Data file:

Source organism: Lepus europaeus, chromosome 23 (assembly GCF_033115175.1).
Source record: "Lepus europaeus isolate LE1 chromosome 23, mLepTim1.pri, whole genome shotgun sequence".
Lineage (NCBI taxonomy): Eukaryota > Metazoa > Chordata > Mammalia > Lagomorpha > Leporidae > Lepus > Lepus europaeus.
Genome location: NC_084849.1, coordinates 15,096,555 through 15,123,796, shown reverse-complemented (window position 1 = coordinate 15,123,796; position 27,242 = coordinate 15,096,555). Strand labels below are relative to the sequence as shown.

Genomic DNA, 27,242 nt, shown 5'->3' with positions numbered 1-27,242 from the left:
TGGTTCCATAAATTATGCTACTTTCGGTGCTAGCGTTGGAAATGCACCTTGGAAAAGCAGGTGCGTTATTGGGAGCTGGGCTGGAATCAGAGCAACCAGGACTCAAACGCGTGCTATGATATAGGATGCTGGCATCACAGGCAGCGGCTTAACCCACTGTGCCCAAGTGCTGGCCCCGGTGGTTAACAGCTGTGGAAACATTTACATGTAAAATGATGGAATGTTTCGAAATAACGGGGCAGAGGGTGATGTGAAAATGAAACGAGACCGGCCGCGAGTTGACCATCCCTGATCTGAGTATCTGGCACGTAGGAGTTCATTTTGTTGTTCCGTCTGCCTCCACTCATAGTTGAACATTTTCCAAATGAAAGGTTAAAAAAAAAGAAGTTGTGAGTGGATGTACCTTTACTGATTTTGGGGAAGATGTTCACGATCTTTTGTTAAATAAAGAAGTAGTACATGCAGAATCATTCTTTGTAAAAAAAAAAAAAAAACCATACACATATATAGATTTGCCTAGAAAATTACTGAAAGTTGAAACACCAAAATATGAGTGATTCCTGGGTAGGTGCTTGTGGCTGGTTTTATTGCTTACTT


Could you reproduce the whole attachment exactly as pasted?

Source organism: Lepus europaeus, chromosome 23 (assembly GCF_033115175.1).
Source record: "Lepus europaeus isolate LE1 chromosome 23, mLepTim1.pri, whole genome shotgun sequence".
Lineage (NCBI taxonomy): Eukaryota > Metazoa > Chordata > Mammalia > Lagomorpha > Leporidae > Lepus > Lepus europaeus.
Genome location: NC_084849.1, coordinates 15,096,555 through 15,123,796, shown reverse-complemented (window position 1 = coordinate 15,123,796; position 27,242 = coordinate 15,096,555). Strand labels below are relative to the sequence as shown.

Genomic DNA, 27,242 nt, shown 5'->3' with positions numbered 1-27,242 from the left:
TGGTTCCATAAATTATGCTACTTTCGGTGCTAGCGTTGGAAATGCACCTTGGAAAAGCAGGTGCGTTATTGGGAGCTGGGCTGGAATCAGAGCAACCAGGACTCAAACGCGTGCTATGATATAGGATGCTGGCATCACAGGCAGCGGCTTAACCCACTGTGCCCAAGTGCTGGCCCCGGTGGTTAACAGCTGTGGAAACATTTACATGTAAAATGATGGAATGTTTCGAAATAACGGGGCAGAGGGTGATGTGAAAATGAAACGAGACCGGCCGCGAGTTGACCATCCCTGATCTGAGTATCTGGCACGTAGGAGTTCATTTTGTTGTTCCGTCTGCCTCCACTCATAGTTGAACATTTTCCAAATGAAAGGTTAAAAAAAAAGAAGTTGTGAGTGGATGTACCTTTACTGATTTTGGGGAAGATGTTCACGATCTTTTGTTAAATAAAGAAGTAGTACATGCAGAATCATTCTTTGTAAAAAAAAAAAAAAAACCATACACATATATAGATTTGCCTAGAAAATTACTGAAAGTTGAAACACCAAAATATGAGTGATTCCTGGGTAGGTGCTTGTGGCTGGTTTTATTGCTTACTT